From: The Thorough Good Cook

Sauces: 46. Oyster

Preserve the liquor of your oysters as you open them, and strain it through a fine sieve. Wash the oysters very clean, and take off the beards. Put them into a stew-pan, and pour the liquor over them. Add a large spoonful of anchovy liquor, half a lemon, two blades of mace, and thicken with butter rolled in flour. Then put in half a pound of butter, and boil it up till the butter is melted. Now take out the mace and lemon, and squeeze the lemon juice into the sauce. Give it a boil, stirring it all the time, and pour it into your sauce-boat.
Noder's Note: This sauce bears no relation to the Chinese sauce of the same name. This is a western sauce.

The Chinese version of oyster sauce is a thick, brown, salty concoction that is mostly used in the Cantonese region of China, where it is known as ho yau.

Oyster sauce is soy based, and also obviously contains oysters, in the form of oyster extract. The deep colour of oyster sauce comes from the addition of caramel, and the unctuous texture is provided by cornflour.

There is little information regarding the history of oyster sauce in China, but the use of oysters in Chinese cuisine is documented as far back as the Tang Dynasty (618 - 907), so this might be a good period to assume the origins of the condiment.

Although the sauce is manufactured from seafood, its applications move much further than the fruits of the sea. It marries well to pork, poultry and vegetable dishes, as well as being an excellent flavour enhancer to stir fries and soups.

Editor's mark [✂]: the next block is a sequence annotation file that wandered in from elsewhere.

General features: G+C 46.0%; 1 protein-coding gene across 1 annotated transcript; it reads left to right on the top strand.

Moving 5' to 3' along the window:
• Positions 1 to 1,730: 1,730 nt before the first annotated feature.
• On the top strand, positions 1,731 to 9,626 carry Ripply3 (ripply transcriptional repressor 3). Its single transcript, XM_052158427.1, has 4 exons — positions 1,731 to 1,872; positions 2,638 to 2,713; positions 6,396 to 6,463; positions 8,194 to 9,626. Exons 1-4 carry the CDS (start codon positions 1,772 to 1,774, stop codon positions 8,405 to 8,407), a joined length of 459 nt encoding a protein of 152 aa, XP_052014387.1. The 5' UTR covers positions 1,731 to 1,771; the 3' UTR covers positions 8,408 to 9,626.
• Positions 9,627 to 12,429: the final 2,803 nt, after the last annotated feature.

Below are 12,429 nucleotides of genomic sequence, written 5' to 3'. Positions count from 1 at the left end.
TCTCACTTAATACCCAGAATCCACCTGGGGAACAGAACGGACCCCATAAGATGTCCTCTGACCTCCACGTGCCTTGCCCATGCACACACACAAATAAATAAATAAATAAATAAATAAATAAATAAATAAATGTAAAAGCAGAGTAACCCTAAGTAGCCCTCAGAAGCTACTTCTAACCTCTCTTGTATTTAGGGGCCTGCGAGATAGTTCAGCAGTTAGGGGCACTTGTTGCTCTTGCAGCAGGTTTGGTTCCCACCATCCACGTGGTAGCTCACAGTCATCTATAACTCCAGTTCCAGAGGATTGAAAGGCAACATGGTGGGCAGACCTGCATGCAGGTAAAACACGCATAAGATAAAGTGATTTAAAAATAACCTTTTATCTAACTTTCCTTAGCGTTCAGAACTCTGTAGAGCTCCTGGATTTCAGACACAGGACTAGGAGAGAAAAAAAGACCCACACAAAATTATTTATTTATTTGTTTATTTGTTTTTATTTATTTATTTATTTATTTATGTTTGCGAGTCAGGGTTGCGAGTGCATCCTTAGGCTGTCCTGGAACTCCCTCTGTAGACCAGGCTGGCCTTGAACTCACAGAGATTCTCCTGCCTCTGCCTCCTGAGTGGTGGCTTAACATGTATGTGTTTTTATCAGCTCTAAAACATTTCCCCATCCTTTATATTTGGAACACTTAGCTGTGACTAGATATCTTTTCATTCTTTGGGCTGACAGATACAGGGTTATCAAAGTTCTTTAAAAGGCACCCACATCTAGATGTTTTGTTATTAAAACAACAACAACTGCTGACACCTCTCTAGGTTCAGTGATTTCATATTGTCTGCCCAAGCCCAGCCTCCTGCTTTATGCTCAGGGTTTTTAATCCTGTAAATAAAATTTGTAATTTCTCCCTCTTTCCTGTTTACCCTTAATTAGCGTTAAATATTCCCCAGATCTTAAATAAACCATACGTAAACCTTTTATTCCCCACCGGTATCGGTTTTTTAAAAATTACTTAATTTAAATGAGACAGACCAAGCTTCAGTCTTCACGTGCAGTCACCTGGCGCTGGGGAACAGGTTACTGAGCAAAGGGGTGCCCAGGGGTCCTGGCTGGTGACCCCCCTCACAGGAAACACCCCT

As with most food products, you get what you pay for, and this caveat is highly evident with oyster sauce. Always buy the priciest bottle you can afford. It is said that the best oyster sauce originates from Hong Kong and while this is true, I have found Taiwanese oyster sauce to be fairly reliable as well.

As mentioned above, oyster sauce is a wonderful addition to soups, and it also partners star anise sensationally. Try this delicious soup that combines both these fantastic ingredients.

Star anise broth


  • 1 Quantity of Chinese chicken stock
  • 1/4 cup oyster sauce
  • 4 star anise
  • 1 green onion, sliced
  • 4 dried shiitake mushrooms, soaked and sliced
  • Optional
  • 1/2 Chinese roast duck
  • 1 bunch bok choy, washed and sliced
  • Egg noodles
  • Method

    Remove the fat from the cooled chicken stock. Place into a stockpot with the oyster sauce and star anise and simmer for 15 minutes. Remove from the heat and strain. Ladle into large, warm bowls and garnish with the green onions and mushrooms.

    If using the optional ingredients, boil the noodles according to packet direction, adding the bok choy for the last minute. Strain and add to the soup bowls. Top with the chopped duck, then pour over the soup. Scatter with the mushrooms and green onions.

    • The ever knowledgeable gn0sis has pointed out that a common, and cheaper variant of oyster sauce is made from mushrooms. I’ve never tried it, but if you are vegetarian, or thrifty, perhaps seek it out.

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